Bill Gail (Courtesy of Bill Gail)
Reducing our greenhouse gas emissions may not be sufficient to curb global warming, so some scientists are proposing large-scale geo-engineering projects to pick up the slack. Bill Gail writes about nine ways to cool the planet in this month's issue of IEEE Spectrum magazine. He tells host Bruce Gellerman about these ideas and about a new concept called "climate management."
GELLERMAN: It’s Living on Earth. I’m Bruce Gellerman. Mark Twain once famously quipped, "everyone talks about the weather, but no one ever does anything about it."
Well, that may no longer be true. Faced with the potentially dire consequences of climate change, some scientists are now openly discussing the possibility of managing…or geoengineering the climate. The idea is to have a “Plan B” a back up plan just in case reducing greenhouse gases isn’t enough to prevent runaway global warming. Bill Gail has written about some possible “plan B’s” in an article entitled “Climate Control: Nine ways to cool the planet.”
It appears in the latest issue of the IEEE Spectrum magazine. Bill Gail is the Director of Strategic Development at Microsoft’s Virtual Earth. Bill, welcome to Living on Earth.
GAIL: Thank you, Bruce
GELLERMAN: So, it seems to me, Bill, that, ah, you know, since the Industrial Era we’ve been running sort of a giant unintentional global climate experiment. What I hear you say in this article is that we need an intentional intervention, an intentional experiment in the planet’s climate.
GAIL: Well, I think we mistakenly believe that climate change is a one-time problem with a one-time solution. In fact humans have been influencing climate for millennia. And within the last, perhaps, century we’ve acquired the ability to really influence climate on a global basis within the time frame of a human life. So what I’m suggesting is that that ability is going to be with us from now on. And we have a choice. We can either choose to use that inadvertently or blindly or we can choose to manage how that influence occurs.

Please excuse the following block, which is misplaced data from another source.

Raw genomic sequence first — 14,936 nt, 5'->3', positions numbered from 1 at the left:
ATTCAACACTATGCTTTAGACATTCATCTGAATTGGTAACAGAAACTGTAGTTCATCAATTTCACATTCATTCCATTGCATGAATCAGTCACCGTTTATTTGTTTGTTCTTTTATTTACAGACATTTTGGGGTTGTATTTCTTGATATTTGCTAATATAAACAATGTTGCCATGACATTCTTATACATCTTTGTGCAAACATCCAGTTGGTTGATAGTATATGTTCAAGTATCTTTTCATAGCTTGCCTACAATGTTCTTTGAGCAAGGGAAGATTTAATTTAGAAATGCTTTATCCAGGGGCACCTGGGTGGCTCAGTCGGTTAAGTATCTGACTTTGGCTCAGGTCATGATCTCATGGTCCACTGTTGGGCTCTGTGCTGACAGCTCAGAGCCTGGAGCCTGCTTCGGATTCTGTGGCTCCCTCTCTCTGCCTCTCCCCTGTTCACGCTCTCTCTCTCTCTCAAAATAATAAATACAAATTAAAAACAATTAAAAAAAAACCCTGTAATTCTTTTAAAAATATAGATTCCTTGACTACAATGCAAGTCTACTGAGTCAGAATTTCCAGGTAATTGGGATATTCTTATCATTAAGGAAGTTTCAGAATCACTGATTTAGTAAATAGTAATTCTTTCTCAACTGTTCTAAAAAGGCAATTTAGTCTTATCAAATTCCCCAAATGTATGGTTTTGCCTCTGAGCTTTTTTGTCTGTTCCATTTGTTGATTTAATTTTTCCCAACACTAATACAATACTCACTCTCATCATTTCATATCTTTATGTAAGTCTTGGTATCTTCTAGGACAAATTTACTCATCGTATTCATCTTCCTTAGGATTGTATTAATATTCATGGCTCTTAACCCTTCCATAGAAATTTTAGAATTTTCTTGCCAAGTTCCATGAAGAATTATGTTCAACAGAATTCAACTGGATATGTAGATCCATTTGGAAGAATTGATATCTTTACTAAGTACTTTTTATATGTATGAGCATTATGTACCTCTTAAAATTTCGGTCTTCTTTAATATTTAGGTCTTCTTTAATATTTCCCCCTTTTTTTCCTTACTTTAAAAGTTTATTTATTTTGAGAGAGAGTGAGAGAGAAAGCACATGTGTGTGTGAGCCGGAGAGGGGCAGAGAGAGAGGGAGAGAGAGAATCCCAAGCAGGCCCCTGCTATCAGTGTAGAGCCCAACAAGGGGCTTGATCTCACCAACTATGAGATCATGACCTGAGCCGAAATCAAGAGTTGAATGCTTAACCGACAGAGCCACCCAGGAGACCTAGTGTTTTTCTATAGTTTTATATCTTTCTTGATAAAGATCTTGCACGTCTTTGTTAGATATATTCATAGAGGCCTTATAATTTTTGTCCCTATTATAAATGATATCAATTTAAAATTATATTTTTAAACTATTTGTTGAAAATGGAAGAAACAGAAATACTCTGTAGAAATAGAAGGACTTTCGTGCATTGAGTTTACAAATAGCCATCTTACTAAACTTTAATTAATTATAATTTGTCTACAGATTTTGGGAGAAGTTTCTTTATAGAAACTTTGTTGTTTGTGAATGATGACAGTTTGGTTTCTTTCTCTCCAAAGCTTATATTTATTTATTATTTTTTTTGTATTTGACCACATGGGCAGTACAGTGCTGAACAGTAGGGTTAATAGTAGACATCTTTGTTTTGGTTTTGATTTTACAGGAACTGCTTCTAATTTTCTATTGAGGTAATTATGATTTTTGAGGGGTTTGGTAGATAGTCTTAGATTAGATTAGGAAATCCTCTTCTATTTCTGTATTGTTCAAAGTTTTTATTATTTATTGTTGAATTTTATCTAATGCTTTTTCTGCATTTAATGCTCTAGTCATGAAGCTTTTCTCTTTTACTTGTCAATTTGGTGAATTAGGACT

GELLERMAN: Some of the proposed ideas in your article are not so farfetched actually. You’ve got reforestation, sequestration. But others are really far out, kind of whacky sci-fi stuff like space shields and space dust?
GAIL: Well that’s right there’s really a range of technological approaches to addressing climate change. Some of them are perhaps more accepted, more mature than others. But some are indeed much further out; ideas that are perhaps just early ideas. Just as Jules Verne’s early ideas about space travel ultimately led to the ability to get to the moon.
GELLERMAN: Well, tell me about space dust.
GAIL: Well, it’s an idea for scattering dust in space that would reflect some of the sunlight and reduce the amount of sunlight that reaches the earth. Alternately you could scatter similar dust, perhaps sulfide particles, in the stratosphere. That’s ah, in some ways a more viable approach because it would last longer in the stratosphere and be more effective.
GELLERMAN: And space shields?
GAIL: Space shields, uh, there’s several ways to do that. But the general idea is that you put up some sort of reflective or refractive object in space that scatters sunlight before it reaches the earth.
GELLERMAN: I know that there’s one proposal here that’s more than just a proposal. That’s the one for iron dust. What’s that about?